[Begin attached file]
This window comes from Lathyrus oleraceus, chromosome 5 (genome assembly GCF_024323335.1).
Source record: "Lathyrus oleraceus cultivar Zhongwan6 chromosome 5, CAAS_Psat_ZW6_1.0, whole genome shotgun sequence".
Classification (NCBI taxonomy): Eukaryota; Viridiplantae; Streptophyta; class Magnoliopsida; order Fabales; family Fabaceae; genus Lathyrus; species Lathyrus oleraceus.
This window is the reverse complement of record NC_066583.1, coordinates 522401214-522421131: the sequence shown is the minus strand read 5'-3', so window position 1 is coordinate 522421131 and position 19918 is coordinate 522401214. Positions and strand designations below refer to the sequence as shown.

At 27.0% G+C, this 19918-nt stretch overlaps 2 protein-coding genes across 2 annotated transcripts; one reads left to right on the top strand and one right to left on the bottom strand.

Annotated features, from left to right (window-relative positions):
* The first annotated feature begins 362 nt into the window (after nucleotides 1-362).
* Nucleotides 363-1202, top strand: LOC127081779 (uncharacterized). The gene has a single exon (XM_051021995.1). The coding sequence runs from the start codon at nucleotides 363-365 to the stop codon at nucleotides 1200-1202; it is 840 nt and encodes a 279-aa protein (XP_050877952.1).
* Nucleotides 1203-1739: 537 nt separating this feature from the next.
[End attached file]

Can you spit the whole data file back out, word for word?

This window comes from Lathyrus oleraceus, chromosome 5 (genome assembly GCF_024323335.1).
Source record: "Lathyrus oleraceus cultivar Zhongwan6 chromosome 5, CAAS_Psat_ZW6_1.0, whole genome shotgun sequence".
Classification (NCBI taxonomy): Eukaryota; Viridiplantae; Streptophyta; class Magnoliopsida; order Fabales; family Fabaceae; genus Lathyrus; species Lathyrus oleraceus.
This window is the reverse complement of record NC_066583.1, coordinates 522401214-522421131: the sequence shown is the minus strand read 5'-3', so window position 1 is coordinate 522421131 and position 19918 is coordinate 522401214. Positions and strand designations below refer to the sequence as shown.

At 27.0% G+C, this 19918-nt stretch overlaps 2 protein-coding genes across 2 annotated transcripts; one reads left to right on the top strand and one right to left on the bottom strand.

Annotated features, from left to right (window-relative positions):
* The first annotated feature begins 362 nt into the window (after nucleotides 1-362).
* Nucleotides 363-1202, top strand: LOC127081779 (uncharacterized). The gene has a single exon (XM_051021995.1). The coding sequence runs from the start codon at nucleotides 363-365 to the stop codon at nucleotides 1200-1202; it is 840 nt and encodes a 279-aa protein (XP_050877952.1).
* Nucleotides 1203-1739: 537 nt separating this feature from the next.